Assignment Task 1:
The Advertisement - Term of contract, Misrepresentation or Mere Opinion?
The initial issue is to classify the University of Kew’s advertisement that induced Brad to enter into a contract. If it constitutes a term of the contract, then contractual remedies would be awarded if there was a breach. If it is a misrepresentation, then Brad would be provided with remedies for common law misrepresentation. However, if it is a mere statement of opinion or a prediction about the future, then it would have no legal consequence.
In JJJ Savage & Sons Pty Ltd v Blakney, the purchaser was denied damages, even when he was induced to enter into the contract by a ...view middle of the document...
In order to determine if the conduct is misleading or deceiving, the court must first be satisfied that the University of Kew is a corporation and that the conduct was made in trade or commerce. Given that the university has been incorporated as a separate legal entity and exists independently from its members, it is clearly a corporation. The court will then consider if the conduct relates to dealing of a trading or commercial nature. Given that the university is providing a service that was provided to and paid by Brad, this requirement would be satisfied.
Brad signed up with the Doctor of Accountancy course at the University of Kew on the basis of their newspaper advertisement. As the advertisement is aimed at a class of persons rather than a specific individual, the relevant test therefore is whether the ordinary or reasonable member of that class would be or likely to be misled or deceived by the advertisement. An ordinary, reasonable person wishing to attain the Certified Practising Accountant (CPA) or a Chartered Accountant (CA) accreditation will be excited at the claims of the advertisement of becoming a CPA/CA in just two years of study when it usually takes many years of work and study. Since the University of Kew is an established institution, it is likely that people who have read the advertisement may be led into thinking that completing the course will allow them to become a CPA/CA.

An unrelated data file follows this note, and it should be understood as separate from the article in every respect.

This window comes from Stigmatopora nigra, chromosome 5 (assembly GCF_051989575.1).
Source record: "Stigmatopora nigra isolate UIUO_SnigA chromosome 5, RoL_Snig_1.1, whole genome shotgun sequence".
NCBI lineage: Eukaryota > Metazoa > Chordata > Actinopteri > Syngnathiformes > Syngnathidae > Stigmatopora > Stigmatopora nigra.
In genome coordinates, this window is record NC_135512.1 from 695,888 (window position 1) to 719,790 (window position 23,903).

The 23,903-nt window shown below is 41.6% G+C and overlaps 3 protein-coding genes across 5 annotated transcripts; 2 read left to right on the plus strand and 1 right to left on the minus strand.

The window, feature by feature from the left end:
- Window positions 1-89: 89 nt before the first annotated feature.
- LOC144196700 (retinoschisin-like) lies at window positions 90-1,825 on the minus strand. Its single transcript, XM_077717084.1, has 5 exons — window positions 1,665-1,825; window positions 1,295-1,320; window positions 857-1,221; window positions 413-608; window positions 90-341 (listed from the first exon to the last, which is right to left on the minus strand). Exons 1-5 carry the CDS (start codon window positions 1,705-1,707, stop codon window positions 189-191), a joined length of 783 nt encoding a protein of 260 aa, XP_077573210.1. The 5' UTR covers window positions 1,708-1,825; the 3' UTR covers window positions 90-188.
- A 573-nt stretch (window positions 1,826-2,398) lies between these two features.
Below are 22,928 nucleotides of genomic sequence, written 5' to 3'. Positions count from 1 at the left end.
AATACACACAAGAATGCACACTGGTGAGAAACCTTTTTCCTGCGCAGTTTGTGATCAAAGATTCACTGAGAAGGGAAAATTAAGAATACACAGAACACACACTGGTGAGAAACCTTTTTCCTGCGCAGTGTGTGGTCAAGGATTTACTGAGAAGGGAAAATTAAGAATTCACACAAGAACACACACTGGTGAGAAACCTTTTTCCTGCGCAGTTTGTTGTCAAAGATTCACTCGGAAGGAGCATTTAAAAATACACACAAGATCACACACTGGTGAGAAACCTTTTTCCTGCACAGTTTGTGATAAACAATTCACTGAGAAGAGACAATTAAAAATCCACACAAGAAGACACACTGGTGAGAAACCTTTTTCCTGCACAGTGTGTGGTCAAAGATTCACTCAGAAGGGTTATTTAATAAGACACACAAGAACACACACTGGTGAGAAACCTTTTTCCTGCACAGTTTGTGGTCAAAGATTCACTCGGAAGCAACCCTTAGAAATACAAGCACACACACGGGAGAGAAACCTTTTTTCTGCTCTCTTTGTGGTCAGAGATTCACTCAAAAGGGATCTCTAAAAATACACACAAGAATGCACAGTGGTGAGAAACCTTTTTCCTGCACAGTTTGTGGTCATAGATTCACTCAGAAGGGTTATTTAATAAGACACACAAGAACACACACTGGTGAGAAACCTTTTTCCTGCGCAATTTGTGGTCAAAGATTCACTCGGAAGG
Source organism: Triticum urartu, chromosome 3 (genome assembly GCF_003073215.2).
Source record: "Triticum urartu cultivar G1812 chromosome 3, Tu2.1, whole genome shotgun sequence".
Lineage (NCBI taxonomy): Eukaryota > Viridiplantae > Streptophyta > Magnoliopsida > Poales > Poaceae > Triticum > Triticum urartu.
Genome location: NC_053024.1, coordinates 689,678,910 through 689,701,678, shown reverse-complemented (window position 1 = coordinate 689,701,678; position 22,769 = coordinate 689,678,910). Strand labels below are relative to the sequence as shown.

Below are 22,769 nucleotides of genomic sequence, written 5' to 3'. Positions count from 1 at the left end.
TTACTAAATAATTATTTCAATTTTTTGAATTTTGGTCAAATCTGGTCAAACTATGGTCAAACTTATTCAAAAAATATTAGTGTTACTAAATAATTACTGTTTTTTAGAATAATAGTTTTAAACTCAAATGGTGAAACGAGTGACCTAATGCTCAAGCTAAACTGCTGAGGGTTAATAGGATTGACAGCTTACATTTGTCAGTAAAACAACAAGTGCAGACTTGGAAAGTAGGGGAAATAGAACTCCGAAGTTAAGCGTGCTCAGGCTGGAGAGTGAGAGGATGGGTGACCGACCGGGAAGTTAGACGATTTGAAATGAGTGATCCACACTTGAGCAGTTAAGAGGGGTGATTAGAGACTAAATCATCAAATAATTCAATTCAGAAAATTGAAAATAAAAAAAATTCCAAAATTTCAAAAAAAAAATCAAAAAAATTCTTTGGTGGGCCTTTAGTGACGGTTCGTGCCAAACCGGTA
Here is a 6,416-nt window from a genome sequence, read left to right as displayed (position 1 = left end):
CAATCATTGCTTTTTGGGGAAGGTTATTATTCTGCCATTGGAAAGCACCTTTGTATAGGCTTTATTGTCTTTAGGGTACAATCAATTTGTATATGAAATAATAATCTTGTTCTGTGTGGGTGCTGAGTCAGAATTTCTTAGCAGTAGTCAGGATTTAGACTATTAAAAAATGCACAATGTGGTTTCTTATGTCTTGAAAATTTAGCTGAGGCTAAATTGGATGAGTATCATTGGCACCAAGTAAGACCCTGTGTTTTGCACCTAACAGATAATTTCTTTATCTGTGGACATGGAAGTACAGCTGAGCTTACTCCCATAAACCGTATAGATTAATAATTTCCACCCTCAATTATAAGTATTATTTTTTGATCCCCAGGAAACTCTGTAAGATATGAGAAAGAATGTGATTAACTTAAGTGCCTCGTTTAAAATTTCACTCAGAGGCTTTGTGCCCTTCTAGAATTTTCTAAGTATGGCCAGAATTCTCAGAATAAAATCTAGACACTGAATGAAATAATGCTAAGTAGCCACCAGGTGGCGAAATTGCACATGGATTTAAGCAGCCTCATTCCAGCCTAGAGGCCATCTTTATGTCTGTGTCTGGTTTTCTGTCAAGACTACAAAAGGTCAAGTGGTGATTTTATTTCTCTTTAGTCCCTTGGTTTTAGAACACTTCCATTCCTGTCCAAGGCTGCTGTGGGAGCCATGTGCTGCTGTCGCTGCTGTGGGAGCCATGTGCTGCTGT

Any conduct that is capable of conveying a false impression or leading a person into error is capable of being misleading or deceptive. There is no need to prove intention to mislead. The court will use an objective test to decide if the conduct is misleading or deceptive. The test involves asking whether the statement “would lead an ordinary member of the public to be influenced by the statement into error”. The advertisement claims that a person can become a CPA/CA with just two years of study with the University of Kew. This is not true as the course has not yet been approved by the relevant accreditation bodies. As such, the advertisement is likely to mislead as it conveys a false impression and is capable of leading a reasonable person into error.
S4 states that a corporation which makes a representation with respect to any future matter without any reasonable grounds, is taken to be misleading. With the status of the accreditation application still pending, the university has no reasonable grounds to claim that potential students would be able to become a CPA/CA through its two-year course. Without the reasonable grounds for its representation, the advertisement can be taken to be misleading.
While the pending status of the accreditation application was brought up in the advertisement, it was not disclosed within the main body of the advertisement but through an asterisk at the bottom. Generally, a disclaimer or an asterisk is not sufficient to avoid liability under s18. However, the presence of the...